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When they attended playdates with white students in their class, they were always made to sit at the edge of the bed, to search for others in a room where they would never find anyone, to wait for the phone call on the following day saying their friend had a great time and would like to have them over again that never came.So their mothers would encourage their black friendships, which seemed to come easier.There are complexities in not only how their physical appearance is perceived, but the emotional toll that it takes on their psyche, as well as the people around them.Their stories are layered with feelings of alienation, insecurity, privilege, confusion, envy, and (for some) also pride—to be neither black nor white but an amalgamation of races.Our lines of communication are always held taut by her privilege.She has only dated white men, tried to catch up to groups of white girls in high school even as her backpack fell off her shoulder, and did things that fully black girls were too afraid to do at 17: lines of coke, sleepovers at her boyfriends’ house for full weekends.For as long as I can remember, she has been grabbed at the arm by strangers while entering a room and almost immediately asked to identify her race. For a long time, it felt as though I was her only good black friend.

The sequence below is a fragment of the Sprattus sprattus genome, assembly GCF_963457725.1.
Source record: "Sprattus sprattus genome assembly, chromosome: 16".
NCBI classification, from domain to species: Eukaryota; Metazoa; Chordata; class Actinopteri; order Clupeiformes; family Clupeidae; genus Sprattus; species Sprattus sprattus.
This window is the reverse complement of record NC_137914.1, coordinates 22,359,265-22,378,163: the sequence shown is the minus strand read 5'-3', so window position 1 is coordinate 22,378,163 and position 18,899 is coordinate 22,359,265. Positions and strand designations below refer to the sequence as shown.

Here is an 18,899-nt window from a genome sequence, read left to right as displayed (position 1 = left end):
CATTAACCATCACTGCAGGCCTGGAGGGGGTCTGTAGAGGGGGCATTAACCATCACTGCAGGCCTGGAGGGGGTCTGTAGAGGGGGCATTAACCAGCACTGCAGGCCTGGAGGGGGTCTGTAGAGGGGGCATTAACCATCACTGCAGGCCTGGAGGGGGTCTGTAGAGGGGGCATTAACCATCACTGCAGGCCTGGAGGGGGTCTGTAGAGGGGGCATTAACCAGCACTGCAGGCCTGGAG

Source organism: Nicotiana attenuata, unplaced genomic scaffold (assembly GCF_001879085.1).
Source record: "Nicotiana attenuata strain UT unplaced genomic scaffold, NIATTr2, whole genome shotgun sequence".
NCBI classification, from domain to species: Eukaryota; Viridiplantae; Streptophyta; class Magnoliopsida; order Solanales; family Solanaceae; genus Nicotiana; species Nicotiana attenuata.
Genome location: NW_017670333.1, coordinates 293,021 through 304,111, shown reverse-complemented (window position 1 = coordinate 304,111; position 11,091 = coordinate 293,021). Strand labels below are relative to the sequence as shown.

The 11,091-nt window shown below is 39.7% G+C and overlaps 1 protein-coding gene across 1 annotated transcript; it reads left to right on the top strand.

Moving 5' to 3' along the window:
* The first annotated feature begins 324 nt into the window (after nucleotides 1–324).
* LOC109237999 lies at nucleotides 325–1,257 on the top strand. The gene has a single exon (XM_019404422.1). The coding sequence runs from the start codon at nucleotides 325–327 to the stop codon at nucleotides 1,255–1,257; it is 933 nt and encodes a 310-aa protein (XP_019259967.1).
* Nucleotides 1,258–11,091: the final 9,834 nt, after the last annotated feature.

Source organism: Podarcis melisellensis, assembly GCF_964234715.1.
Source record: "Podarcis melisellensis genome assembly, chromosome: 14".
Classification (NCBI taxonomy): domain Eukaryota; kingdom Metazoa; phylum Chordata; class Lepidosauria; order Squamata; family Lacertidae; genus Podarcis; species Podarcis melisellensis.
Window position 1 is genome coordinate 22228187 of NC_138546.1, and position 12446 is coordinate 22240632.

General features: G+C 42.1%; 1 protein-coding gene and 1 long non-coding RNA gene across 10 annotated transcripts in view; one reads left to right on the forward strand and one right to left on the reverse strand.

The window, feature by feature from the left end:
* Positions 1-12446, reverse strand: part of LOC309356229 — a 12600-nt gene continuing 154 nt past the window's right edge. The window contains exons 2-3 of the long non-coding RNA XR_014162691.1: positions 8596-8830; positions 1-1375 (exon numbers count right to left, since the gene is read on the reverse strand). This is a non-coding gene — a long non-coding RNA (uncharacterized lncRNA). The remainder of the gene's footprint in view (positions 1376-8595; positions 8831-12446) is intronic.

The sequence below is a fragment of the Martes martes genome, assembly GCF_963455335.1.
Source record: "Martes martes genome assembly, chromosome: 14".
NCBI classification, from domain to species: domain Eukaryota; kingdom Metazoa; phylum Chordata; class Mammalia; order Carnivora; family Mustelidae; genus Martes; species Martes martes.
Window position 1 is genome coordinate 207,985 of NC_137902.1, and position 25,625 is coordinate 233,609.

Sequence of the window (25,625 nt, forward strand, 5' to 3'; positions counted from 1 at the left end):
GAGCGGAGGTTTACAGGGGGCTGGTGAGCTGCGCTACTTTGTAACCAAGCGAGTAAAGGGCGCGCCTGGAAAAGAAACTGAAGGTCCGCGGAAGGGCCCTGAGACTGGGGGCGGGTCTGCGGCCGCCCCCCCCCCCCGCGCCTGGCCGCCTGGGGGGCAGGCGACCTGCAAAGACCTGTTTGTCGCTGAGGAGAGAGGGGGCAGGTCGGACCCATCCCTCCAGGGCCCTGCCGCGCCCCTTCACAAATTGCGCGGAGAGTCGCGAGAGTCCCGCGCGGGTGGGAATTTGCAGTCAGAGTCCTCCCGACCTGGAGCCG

But there is different and equally important symbolism in being born to an American interracial family in the early 1980s. The impact of Markle in the royal family is not diluted because she is not fully black.Ambiguous blackness could be forgotten, at the very least easily forgiven, when introduced to white families, to white friends, to white neighbors.On my basketball team, we would sometimes take bus trips to schools that were in towns like the one in Los Angeles where Markle grew up and which she has described as “a neighborhood that was leafy and affordable.Markle has had the opposite experience, recalling in a personal essay for in 2015 that in grade school, her teacher urged her to check the Caucasian box while filling out the census, because that was how she appeared. Not as an act of defiance, but rather a symptom of my confusion.I couldn’t bring myself to do that, to picture the pit-in-her-belly sadness my mother would feel if she were to find out. (Her father later advised her to draw her own.) As kids, my cousins too had trouble identifying themselves with either race.
You can tell with some ease that my mixed-race cousins have black in them.